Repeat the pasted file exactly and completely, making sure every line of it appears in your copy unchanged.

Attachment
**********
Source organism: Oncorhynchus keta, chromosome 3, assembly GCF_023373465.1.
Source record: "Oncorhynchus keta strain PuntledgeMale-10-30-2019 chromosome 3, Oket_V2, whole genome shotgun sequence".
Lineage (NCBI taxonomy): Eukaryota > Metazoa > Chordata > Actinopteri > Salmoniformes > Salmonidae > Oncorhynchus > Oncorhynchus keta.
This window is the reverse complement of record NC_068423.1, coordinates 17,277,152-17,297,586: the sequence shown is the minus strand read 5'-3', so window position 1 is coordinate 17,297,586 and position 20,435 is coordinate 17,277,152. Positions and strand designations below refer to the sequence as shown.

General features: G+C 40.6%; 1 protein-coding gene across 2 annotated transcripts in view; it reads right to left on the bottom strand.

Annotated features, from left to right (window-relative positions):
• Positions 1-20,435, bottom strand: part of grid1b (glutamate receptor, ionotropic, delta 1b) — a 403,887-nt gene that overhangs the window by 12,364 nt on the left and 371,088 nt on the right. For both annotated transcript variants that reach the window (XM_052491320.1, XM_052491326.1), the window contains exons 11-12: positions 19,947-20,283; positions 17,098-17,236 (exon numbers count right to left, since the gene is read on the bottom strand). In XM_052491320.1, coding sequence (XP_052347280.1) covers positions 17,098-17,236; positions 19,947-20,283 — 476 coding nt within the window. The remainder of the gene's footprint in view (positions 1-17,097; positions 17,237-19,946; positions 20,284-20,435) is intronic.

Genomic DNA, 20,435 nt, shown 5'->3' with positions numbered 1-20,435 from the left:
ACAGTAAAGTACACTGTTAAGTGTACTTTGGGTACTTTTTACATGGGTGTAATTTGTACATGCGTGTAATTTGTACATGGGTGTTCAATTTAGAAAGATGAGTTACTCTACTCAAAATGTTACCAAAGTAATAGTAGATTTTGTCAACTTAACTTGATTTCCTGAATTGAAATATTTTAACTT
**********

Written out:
Source organism: Oncorhynchus keta, chromosome 3, assembly GCF_023373465.1.
Source record: "Oncorhynchus keta strain PuntledgeMale-10-30-2019 chromosome 3, Oket_V2, whole genome shotgun sequence".
Lineage (NCBI taxonomy): Eukaryota > Metazoa > Chordata > Actinopteri > Salmoniformes > Salmonidae > Oncorhynchus > Oncorhynchus keta.
This window is the reverse complement of record NC_068423.1, coordinates 17,277,152-17,297,586: the sequence shown is the minus strand read 5'-3', so window position 1 is coordinate 17,297,586 and position 20,435 is coordinate 17,277,152. Positions and strand designations below refer to the sequence as shown.

General features: G+C 40.6%; 1 protein-coding gene across 2 annotated transcripts in view; it reads right to left on the bottom strand.

Annotated features, from left to right (window-relative positions):
• Positions 1-20,435, bottom strand: part of grid1b (glutamate receptor, ionotropic, delta 1b) — a 403,887-nt gene that overhangs the window by 12,364 nt on the left and 371,088 nt on the right. For both annotated transcript variants that reach the window (XM_052491320.1, XM_052491326.1), the window contains exons 11-12: positions 19,947-20,283; positions 17,098-17,236 (exon numbers count right to left, since the gene is read on the bottom strand). In XM_052491320.1, coding sequence (XP_052347280.1) covers positions 17,098-17,236; positions 19,947-20,283 — 476 coding nt within the window. The remainder of the gene's footprint in view (positions 1-17,097; positions 17,237-19,946; positions 20,284-20,435) is intronic.

Genomic DNA, 20,435 nt, shown 5'->3' with positions numbered 1-20,435 from the left:
ACAGTAAAGTACACTGTTAAGTGTACTTTGGGTACTTTTTACATGGGTGTAATTTGTACATGCGTGTAATTTGTACATGGGTGTTCAATTTAGAAAGATGAGTTACTCTACTCAAAATGTTACCAAAGTAATAGTAGATTTTGTCAACTTAACTTGATTTCCTGAATTGAAATATTTTAACTT